Imagine a life cut short into 750-1500 words. This is a writing technique called the personality sketch, which is commonly used for feature writing in paperbacks but has gained popularity in more mainstream media such as newspapers, magazines, periodicals, etc. Here’s an example of a special section published in the New York Times featuring the lives of people who died during the September 11 terrorist attack.

 

 

Glenn Kirwin was fit.  Triathlon fit.

 

Over the years, he competed in a number of triathlons, and though he stopped the endurance events after the children arrived, he kept himself in enviable shape.  “He was a fitness freak,” said his wife, Joan.  “He did 50-mile bicycle rides.”  When they were dating, she tried to keep up but it was hopeless.  “I once did 30 miles with him,” she said, “but I couldn’t sit for a week.”  

 

Mr. Kirwin, 40, lived in Scarsdale, N.Y., and was up at 5:15 in the morning to catch the 6:30 train to New York, where he was the head of product development at the eSpeed division of Cantor Fitzgerald.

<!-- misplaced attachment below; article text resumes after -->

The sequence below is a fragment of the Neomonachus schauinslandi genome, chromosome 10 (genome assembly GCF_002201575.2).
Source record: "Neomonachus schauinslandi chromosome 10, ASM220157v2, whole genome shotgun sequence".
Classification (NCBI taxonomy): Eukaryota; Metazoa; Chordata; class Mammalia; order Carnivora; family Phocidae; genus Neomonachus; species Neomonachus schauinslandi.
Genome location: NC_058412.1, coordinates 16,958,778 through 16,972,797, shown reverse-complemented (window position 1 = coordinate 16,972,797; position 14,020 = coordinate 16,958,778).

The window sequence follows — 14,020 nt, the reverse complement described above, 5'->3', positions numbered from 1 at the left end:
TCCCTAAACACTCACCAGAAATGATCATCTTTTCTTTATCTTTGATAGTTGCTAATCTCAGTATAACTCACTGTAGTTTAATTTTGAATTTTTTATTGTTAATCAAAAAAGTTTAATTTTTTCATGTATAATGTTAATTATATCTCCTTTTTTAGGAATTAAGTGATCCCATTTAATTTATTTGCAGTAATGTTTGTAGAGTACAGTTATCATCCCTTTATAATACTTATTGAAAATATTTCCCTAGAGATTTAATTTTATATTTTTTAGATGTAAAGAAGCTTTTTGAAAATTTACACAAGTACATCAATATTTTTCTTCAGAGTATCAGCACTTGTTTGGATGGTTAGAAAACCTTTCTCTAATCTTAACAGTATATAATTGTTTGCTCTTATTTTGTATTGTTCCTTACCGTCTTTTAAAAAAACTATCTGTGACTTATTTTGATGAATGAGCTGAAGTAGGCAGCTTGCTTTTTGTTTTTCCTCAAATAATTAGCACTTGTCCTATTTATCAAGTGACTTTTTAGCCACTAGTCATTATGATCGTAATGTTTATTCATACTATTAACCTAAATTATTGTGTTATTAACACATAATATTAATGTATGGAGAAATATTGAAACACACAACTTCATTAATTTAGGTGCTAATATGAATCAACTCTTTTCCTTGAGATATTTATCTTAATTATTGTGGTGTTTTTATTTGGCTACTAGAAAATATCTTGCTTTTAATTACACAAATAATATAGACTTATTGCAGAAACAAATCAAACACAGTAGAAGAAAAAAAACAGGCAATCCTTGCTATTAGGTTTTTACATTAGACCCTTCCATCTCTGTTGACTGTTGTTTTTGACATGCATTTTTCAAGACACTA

It was usually 8 at night when he arrived home.  It was his practice, though, to always do something with the children, Miles, 10, and Troy, 7, before they went to bed.  He would read them a story or play checkers or engage in a game of Go Fish.  Sometimes they would go outside and play catch or shoot baskets…

 

 

Choose a person that you know (or create one using your imagination) and write a glimpse of his or her life, personality, idiosyncrasies, etc. Personality sketches usually use anecdotes, direct quotations, physical description, etc., but for the purpose of this writing activity, we can be more “creative” or “imaginative.”  Write as you please, and introduce us to that person in no less than 200 words. :P